Various analyses confirmed the robustness and validity of all four developed indices in our study. In the third examination of the TLGS study (baseline), the relative serum insulin concentration and HOMA-IR levels increased across the quartiles of DIH, DIR, LIH, and LIR with a significant trend. Similarly, these significant findings were observed in the fourth examination for all indices mentioned above except DIH. In general, dietary indicators are less capable than lifestyle indicators for predicting the response biomarkers. In the validation study, the adjusted RV of fasting insulin in the highest vs. lowest quartile of DIH was 4% higher; however, it showed no significant trend. In contrast, HOMA-IR showed a significant positive trend across quartiles of DIR. Some possible reasons may explain why DIH has shown a weaker predictive ability than DIR. First, DIH covers a smaller range of dietary components than DIR, as DIR, additional to similar items with DIH, includes snacks and low-fat dairy. Second, fasting insulin concentration (as the response variable for DIH) is less affected by diet compared with HOMA-IR (as the response variable for DIR) because FBS as a component of HOMA-IR is more affected by food intakes [40]. Finally, in our study, about 97% of individuals had a positive DIH score (compared to DIR with 75% positive and 25% negative). This may have undermined the DIH’s ability to discriminate between individuals with different serum insulin levels and, consequently, its predictive ability in our study.

Furthermore, we tested the sensitivity of the indices in three different sub-groups by excluding subjects with a family history of T2D, excluding smoked participants, and including diabetic patients in the analysis. Finally, based on each sub-group analysis, the relative values of serum insulin concentration and HOMA-IR significantly increased across quartiles of all developed indices.

We examined the correlation of the developed indices in the unweighted form and the similar indices developed in previous studies with the serum insulin and HOMA-IR levels. Our results showed that even unweighted forms of DIH and DIR correlate with serum insulin concentration and HOMA-IR more than the empirical dietary index for HI, insulin index, and insulin load. Weighted DIH and DIR showed a lower correlation with biomarkers than unweighted forms. One possible reason could be that in unweighted form, all components were equally involved in the correlation between indices and biomarkers regardless of their dietary intakes, e.g., in the weighted form, the effect of some components such as pickles that were high in weight and could increase correlation was attenuated by low dietary intake, The opposite is true for sweetened beverages. Among lifestyle indices, the large difference in weight and R2 of the BMI compared to other items covered their overall impact and significantly affected increasing correlation. When BMI was considered with the same weight as other factors, its effect is attenuated, which reduces the correlation of index with serum insulin and HOMA-IR. Further analysis showed that the DIH, DIR, LIH, and LIR were significantly correlated (r < 0.40) with their unweighted forms (Additional file 1: Table S2, S3).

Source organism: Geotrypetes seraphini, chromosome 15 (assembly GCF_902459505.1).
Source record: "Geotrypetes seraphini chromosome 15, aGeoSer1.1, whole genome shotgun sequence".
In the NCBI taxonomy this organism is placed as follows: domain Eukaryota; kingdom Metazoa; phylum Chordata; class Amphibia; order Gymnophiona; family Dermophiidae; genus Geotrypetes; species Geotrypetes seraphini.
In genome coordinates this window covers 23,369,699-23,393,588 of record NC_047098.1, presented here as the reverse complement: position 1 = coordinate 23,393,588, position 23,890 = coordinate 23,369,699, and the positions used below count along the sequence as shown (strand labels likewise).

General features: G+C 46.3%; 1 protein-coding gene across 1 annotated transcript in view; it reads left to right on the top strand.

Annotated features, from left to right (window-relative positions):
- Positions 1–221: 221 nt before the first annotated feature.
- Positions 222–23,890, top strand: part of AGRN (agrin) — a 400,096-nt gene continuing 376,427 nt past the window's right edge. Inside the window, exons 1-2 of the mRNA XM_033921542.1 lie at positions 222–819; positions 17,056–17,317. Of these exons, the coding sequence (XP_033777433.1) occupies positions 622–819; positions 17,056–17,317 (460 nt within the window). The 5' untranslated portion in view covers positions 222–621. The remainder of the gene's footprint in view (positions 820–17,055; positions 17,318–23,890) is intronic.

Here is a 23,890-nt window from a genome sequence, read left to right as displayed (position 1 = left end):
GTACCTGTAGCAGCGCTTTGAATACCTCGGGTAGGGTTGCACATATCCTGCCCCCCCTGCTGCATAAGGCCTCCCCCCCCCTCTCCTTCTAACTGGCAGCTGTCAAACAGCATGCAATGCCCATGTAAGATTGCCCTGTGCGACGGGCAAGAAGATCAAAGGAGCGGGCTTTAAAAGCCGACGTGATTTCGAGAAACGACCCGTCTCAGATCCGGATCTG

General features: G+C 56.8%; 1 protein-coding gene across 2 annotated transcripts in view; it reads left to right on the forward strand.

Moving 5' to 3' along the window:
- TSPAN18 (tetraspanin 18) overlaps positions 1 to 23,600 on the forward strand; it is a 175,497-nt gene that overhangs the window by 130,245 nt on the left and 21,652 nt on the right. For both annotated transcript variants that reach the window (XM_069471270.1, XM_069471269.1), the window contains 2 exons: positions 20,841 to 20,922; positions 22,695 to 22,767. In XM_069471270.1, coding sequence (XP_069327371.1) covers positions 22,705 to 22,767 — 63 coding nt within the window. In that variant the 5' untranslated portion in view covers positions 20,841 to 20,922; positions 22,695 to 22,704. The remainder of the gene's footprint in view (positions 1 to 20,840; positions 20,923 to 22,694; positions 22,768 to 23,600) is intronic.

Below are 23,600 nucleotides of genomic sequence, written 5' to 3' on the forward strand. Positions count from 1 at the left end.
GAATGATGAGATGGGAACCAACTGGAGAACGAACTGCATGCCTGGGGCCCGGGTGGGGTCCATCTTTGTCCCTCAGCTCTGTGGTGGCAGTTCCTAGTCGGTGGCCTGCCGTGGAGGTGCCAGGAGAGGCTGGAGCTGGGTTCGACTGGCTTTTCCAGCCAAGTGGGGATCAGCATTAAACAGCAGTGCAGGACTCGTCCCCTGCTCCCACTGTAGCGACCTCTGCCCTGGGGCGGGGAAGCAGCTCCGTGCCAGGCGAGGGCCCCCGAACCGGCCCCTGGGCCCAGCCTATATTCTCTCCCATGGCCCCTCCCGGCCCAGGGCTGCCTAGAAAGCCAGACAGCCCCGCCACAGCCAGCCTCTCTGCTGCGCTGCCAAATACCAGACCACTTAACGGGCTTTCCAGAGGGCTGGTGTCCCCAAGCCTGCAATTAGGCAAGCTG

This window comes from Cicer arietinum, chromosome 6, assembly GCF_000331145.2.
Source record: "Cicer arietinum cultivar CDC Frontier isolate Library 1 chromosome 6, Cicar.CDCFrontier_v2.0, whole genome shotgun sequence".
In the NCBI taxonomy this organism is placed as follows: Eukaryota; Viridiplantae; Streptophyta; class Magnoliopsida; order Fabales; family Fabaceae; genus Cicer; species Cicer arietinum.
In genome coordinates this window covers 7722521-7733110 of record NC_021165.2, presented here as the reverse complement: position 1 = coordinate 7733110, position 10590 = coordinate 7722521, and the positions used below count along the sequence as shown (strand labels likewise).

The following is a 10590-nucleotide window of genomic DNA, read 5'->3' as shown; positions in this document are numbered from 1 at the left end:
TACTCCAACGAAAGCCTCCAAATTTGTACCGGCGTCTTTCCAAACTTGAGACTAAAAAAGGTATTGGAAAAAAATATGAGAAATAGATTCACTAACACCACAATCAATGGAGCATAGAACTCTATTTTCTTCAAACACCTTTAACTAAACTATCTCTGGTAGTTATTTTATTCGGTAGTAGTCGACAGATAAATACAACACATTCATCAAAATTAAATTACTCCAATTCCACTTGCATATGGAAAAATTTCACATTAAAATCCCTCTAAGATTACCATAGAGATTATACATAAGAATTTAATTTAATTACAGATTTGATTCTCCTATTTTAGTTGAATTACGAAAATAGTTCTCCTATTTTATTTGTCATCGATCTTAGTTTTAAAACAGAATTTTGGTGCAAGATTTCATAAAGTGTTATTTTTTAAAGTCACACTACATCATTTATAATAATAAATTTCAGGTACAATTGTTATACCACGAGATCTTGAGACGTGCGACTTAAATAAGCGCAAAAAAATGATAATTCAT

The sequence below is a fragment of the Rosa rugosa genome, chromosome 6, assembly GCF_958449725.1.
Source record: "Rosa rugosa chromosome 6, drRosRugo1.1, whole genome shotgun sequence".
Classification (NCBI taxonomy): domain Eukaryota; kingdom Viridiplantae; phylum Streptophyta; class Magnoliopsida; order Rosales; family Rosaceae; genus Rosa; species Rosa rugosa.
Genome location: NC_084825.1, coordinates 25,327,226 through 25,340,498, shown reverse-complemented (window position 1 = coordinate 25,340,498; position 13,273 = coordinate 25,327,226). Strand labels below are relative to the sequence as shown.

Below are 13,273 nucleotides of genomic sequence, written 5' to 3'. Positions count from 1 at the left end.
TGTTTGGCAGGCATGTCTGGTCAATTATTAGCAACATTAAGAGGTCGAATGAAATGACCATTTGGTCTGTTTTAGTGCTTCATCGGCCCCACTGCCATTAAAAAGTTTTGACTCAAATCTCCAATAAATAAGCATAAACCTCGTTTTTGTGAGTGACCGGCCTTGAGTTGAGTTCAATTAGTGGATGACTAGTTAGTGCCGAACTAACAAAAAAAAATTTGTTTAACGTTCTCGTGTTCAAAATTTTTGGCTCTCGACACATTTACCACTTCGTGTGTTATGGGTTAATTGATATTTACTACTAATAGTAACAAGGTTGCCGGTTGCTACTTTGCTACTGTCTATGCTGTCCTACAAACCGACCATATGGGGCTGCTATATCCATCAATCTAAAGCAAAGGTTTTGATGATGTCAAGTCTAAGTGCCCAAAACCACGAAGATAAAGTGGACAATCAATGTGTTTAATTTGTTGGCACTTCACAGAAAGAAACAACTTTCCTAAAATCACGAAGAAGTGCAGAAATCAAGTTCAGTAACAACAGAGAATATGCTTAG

The indices introduced in the present study can be used in other populations, especially those with similar habits to the Iranian population, such as people in the Caucasus and the Middle East. The main benefit of our results is that researchers who do not have access to insulin biomarkers data can easily estimate the insulinemic potential of diet and lifestyle using only dietary and lifestyle data. More research and studies are still needed on the derived patterns and the food groups (to determine the optimal intakes). If the results obtained in this study are repeated in future studies, clinical applications for these findings can be considered. Physicians and dietitians can assess the diet and lifestyle of patients at risk of developing insulin-related disorders using the indices proposed in this study.

Our study had several strengths and limitations. This work is the first study conducted to develop and validate dietary and lifestyle indices to predict the risk of HI and IR among the Iranian population. We used serum insulin concentration as a response variable to develop DIH and LIH indices, which is a direct indicator for the diagnosis of HI. HOMA-IR index was also used to detect insulin resistance for DIR and LIR development. This index has been widely used in studies among various populations and on several outcomes due to the high correlation with the euglycemic hyperinsulinemic clamp techniques as the gold standard for diagnosing IR [41]. Our study has some limitations. First, due to the lack of another study on measuring the serum insulin concentration with an acceptable sample size in the Iranian adult population, we had to validate the developed indices using participants’ data from examination 4 of the TLGS study. However, this limitation is somewhat negligible because the validation of the indices was done in the fourth examination of the TLGS study with new entries and different sample sizes, in which their data were collected independently of the third examination (baseline). Second, despite using a valid and reliable FFQ for dietary assessment, measurement errors were inevitable in the estimates of dietary intake using FFQ. However, we entered dietary intakes as energy-adjusted into analysis to reduce the impact of measurement errors to the extent possible. Third, we have no complete data of other lifestyle factors such as income, culture, customs, etc. data to determine better the lifestyle index related to HI and IR. Fourth, although we attempted to adjust for major confounders in the present study, the confounding effect of some unknown and unmeasured residual confounders cannot be excluded. In addition, although direct measurement of PA is not common in large population studies, the use of indirect measurement for PA is another limitation that cannot be ignored completely; however, we collected the PA data using a valid questionnaire in a face-to-face interview to enhance the assessment precision.